Anthony Volpe's three-game error streak brings unnecessary Yankees frustration

New York Yankees v Minnesota Twins
New York Yankees v Minnesota Twins / David Berding/GettyImages

Entering Sunday's contest with the Toronto Blue Jays, the New York Yankees hadn't lost a single series in 2023.

Entering Sunday's contest with the Toronto Blue Jays, Yankees rookie shortstop Anthony Volpe hadn't made a single error as a major league ballplayer.

Since then? Volpe has made one error in each of his past three games. In each of those games, that error has led directly to an unearned run. The Yankees lost each of the first two games in sleepy fashion. Surely, fans will handle this reasonably.

Volpe's error on Tuesday came on a grounder up the middle to open the third inning. He attempted to stab Michael A. Taylor's semi-hotshot near his hip pocket, but was felled by a bounce. One batter later, Donovan Solano rocked a double into the left-field corner, and Taylor scored easily to tie the game.

Yankees shortstop Anthony Volpe makes 3 errors in 3 games

None of Volpe's errors have been catastrophic, insinuating that he doesn't have the talent to play the shortstop position. None of them have come with significant traffic on the bases, indicating he has some sort of phobia of pressure. There's no grand conclusion to be drawn from any of them -- other than it's extremely annoying they all led to runs, and it's extremely annoying they all came in consecutive games, leading to increased fan chatter.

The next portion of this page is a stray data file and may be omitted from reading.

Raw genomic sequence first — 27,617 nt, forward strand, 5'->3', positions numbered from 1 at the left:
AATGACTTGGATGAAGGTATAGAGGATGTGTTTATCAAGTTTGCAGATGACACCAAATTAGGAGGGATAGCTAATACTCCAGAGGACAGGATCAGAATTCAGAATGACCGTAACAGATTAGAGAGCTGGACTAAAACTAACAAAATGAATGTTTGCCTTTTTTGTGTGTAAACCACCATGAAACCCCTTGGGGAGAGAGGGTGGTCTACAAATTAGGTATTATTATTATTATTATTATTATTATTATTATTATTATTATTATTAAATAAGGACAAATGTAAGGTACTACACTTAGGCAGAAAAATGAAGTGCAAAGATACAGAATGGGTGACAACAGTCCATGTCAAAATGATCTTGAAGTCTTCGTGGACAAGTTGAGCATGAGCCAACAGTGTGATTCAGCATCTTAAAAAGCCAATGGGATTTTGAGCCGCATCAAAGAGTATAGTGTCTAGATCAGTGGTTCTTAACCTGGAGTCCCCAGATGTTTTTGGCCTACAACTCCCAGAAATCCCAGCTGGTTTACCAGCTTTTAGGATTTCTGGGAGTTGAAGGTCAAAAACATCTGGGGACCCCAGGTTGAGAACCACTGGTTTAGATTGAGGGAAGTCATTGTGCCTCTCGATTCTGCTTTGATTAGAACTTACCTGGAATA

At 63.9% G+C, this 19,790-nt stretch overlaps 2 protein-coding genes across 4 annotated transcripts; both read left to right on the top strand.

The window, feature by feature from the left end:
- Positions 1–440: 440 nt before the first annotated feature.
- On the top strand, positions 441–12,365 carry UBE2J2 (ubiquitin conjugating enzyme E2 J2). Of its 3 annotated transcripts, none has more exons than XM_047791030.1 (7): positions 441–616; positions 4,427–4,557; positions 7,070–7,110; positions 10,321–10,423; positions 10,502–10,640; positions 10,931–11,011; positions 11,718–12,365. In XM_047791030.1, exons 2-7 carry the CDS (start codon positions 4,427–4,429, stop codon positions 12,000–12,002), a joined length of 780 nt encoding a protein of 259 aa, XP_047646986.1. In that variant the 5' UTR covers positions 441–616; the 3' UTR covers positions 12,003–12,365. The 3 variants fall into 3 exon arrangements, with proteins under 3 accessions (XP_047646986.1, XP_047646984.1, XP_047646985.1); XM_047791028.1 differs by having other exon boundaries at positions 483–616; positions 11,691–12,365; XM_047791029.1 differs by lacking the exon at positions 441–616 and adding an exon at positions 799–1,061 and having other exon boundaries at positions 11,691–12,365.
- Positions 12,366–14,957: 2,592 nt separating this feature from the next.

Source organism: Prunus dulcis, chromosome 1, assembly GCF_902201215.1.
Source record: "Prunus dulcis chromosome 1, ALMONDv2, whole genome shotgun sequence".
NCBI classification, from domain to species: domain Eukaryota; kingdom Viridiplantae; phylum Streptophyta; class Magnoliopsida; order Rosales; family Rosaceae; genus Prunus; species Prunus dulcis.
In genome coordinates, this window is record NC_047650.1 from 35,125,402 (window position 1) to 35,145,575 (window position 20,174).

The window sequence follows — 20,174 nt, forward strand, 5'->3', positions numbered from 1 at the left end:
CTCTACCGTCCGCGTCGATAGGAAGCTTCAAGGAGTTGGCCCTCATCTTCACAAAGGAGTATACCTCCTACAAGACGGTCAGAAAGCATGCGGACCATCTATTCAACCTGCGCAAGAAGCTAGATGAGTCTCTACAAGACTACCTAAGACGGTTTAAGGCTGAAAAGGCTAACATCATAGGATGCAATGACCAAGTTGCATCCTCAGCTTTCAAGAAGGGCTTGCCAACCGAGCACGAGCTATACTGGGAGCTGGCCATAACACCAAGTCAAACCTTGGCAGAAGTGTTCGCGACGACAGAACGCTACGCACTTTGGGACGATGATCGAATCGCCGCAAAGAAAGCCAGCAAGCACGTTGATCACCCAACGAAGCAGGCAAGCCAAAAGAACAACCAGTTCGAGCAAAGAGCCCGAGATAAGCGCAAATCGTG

If the Yankees offense had any semblance of cohesion right now, the Volpe Errors would be glossed over. They'd be par for the course for a 21-year-old rookie. Hell, Volpe's not even close to biggest Problem Child among 2023 Rookie of the Year contenders; Cardinals slugger Jordan Walker's getting benched, all of a sudden, and no one really knows why.

If this weren't the Yankees, no one would notice. If the Yankees weren't slumbering offensively, absolutely nobody would notice a few additional cheap runs.

Unfortunately, Volpe's defensive blunders coincided with a team-wide slump and Clarke Schmidt's reversion to the mean (as well as Vladimir Guerrero Jr.'s trip to the plate).

It means absolutely nothing that Volpe, who made 13 errors last year, clustered his first three career errors together (one throwing error, two bobbles, FWIW). It means absolutely nothing that he made a few fielding gaffes while his bat heated up (2-3 with a line drive out to start Tuesday's game, FWIW).

Unfortunately, to some vulture-like Yankee fans, it means absolutely everything. It means we're entering a toxic portion of the season. And it means the calvary had better be coming off the IL soon to remind everyone the year is long.